During a stockholder meeting last week where Sun Microsystems Corp.explained to shareholders the reason for its poorly performing stock,CEO Jonathan Schwartz said the company’s strategy is to build newinnovative server systems thereby positioning itself for future growth,an approach he admitted will take a bit of time.
Butpart of that strategy, said Schwartz, is to also attract new payingcustomers to its commercial server business (including new innovationsstill in the pipeline) through its open source offerings (MySQL,OpenSolaris).
Theapproach appears much like cross-selling across different arms of abusiness, except that here the company is hoping users of a freeoffering might be wooed into purchasing a commercial offering.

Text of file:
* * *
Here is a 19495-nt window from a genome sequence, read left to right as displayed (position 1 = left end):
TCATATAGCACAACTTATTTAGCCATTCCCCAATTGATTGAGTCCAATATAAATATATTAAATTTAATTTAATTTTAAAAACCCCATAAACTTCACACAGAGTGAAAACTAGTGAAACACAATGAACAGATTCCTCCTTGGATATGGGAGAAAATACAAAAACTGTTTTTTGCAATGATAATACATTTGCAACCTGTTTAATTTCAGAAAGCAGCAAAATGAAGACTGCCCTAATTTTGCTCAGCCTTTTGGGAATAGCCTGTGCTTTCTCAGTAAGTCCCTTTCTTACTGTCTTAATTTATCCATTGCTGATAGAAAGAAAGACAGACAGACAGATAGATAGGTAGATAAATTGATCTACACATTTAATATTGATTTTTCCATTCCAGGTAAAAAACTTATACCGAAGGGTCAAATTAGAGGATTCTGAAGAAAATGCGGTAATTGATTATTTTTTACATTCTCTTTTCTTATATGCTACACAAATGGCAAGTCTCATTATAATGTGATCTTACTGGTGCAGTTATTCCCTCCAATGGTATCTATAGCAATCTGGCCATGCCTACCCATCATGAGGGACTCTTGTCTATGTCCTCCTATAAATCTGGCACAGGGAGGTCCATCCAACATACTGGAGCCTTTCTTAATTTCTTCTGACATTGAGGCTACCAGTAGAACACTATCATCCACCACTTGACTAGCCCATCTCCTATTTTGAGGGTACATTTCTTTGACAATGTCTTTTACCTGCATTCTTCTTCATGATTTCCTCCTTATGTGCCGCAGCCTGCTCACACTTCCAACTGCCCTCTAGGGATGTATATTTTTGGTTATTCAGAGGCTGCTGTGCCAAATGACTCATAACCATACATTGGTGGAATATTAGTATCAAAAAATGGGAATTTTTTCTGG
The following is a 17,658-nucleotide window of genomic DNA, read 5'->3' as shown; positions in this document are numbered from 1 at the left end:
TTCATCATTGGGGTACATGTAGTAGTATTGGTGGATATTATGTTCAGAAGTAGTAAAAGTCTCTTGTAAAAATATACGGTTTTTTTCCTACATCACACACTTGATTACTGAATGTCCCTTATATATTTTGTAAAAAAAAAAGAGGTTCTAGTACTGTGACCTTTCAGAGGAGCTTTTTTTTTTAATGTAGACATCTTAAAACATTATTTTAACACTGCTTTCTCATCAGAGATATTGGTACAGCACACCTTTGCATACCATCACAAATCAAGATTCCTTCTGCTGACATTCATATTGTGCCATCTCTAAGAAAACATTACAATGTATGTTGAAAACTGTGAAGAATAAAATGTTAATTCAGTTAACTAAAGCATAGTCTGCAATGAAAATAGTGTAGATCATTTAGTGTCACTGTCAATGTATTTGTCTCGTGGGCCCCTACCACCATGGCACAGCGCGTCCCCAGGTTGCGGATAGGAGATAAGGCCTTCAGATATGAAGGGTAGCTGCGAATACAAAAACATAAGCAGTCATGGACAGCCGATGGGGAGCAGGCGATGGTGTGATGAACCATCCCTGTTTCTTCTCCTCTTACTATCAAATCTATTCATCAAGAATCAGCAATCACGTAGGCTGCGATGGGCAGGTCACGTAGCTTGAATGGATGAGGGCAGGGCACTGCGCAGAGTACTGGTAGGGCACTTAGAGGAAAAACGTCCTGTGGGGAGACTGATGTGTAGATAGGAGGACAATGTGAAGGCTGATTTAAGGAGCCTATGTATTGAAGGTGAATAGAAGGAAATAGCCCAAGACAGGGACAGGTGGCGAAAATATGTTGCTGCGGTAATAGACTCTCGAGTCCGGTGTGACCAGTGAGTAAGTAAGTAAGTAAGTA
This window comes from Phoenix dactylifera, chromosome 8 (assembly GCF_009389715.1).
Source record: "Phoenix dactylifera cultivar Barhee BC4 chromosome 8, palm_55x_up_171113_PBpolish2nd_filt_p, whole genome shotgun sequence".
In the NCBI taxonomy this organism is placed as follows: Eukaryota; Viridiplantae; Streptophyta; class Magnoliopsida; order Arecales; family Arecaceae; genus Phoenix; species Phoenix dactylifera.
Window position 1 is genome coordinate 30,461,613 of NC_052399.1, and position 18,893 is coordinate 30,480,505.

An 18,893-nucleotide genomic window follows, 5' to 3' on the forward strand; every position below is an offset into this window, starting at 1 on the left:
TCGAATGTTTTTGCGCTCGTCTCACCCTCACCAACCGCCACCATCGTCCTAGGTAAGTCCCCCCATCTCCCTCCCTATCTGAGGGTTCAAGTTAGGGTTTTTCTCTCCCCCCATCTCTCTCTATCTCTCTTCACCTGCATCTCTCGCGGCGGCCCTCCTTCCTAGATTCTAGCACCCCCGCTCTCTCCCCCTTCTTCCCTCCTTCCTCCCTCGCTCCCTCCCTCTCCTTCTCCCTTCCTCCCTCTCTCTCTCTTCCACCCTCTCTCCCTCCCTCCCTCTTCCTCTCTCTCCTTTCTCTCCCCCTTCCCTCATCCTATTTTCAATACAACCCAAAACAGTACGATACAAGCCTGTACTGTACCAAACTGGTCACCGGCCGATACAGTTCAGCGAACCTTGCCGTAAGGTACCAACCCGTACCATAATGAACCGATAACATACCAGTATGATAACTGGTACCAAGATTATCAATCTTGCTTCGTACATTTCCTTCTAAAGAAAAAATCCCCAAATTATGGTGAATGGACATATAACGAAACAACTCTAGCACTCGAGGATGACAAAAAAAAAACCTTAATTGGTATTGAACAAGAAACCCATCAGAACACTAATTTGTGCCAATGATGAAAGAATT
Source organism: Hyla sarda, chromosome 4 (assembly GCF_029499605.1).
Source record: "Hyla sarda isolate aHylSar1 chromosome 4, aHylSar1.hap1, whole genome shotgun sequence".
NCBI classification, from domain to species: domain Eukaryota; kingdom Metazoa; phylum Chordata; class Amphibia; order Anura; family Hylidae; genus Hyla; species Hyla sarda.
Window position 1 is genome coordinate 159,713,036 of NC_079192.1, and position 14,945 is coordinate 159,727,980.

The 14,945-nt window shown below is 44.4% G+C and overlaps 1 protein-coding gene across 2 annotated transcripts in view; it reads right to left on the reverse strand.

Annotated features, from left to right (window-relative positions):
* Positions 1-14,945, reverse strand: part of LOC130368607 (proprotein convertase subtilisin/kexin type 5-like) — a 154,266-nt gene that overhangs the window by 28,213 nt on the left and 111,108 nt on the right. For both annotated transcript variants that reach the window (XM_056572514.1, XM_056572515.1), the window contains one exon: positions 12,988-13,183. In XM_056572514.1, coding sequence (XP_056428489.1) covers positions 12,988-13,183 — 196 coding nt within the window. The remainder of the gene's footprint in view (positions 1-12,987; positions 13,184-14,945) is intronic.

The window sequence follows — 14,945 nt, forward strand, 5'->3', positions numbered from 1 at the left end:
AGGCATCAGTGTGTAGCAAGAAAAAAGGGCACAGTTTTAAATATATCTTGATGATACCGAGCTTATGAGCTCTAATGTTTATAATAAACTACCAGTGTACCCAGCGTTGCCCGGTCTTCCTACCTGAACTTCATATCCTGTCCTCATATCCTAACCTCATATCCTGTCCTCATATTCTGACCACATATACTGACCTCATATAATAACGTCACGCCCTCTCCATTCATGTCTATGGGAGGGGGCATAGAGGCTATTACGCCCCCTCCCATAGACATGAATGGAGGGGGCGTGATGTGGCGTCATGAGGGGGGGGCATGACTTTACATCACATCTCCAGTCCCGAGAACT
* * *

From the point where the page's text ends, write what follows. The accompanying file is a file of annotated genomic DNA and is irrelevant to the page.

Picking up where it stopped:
Thatmay be one thought that Microsoft Corp., is entertaining (amid manyother thoughts) with its foray into open source and the work it isdoing to make its products interoperable with open source platforms.While the company realizes a heterogeneous IT environment is the way ofthe future, perhaps too, it is hoping that adopters of those opensource friendly offerings might be wooed into adopting the proprietarystuff as well.
Asa consumer, cross-selling has worked quite successfully with me onnumerous occasions. I recall for instance receiving a free product likehand cream and liking it so much as to want to pay for a different itemfrom the same product line. And in most instances, the freebie was notcore to the vendor’s business but was more like a complement to itsmain offerings.
Similarly,Sun’s core offerings are its server products –- not open sourcedatabases and operating systems (just like despite Microsoft’s moveinto open source, its proprietary offerings at least for now remaincore to its business). But if the success of cross selling in theconsumer world is any indication, then these companies may well be ableto woo new customers to their installed base by dangling the free stuff.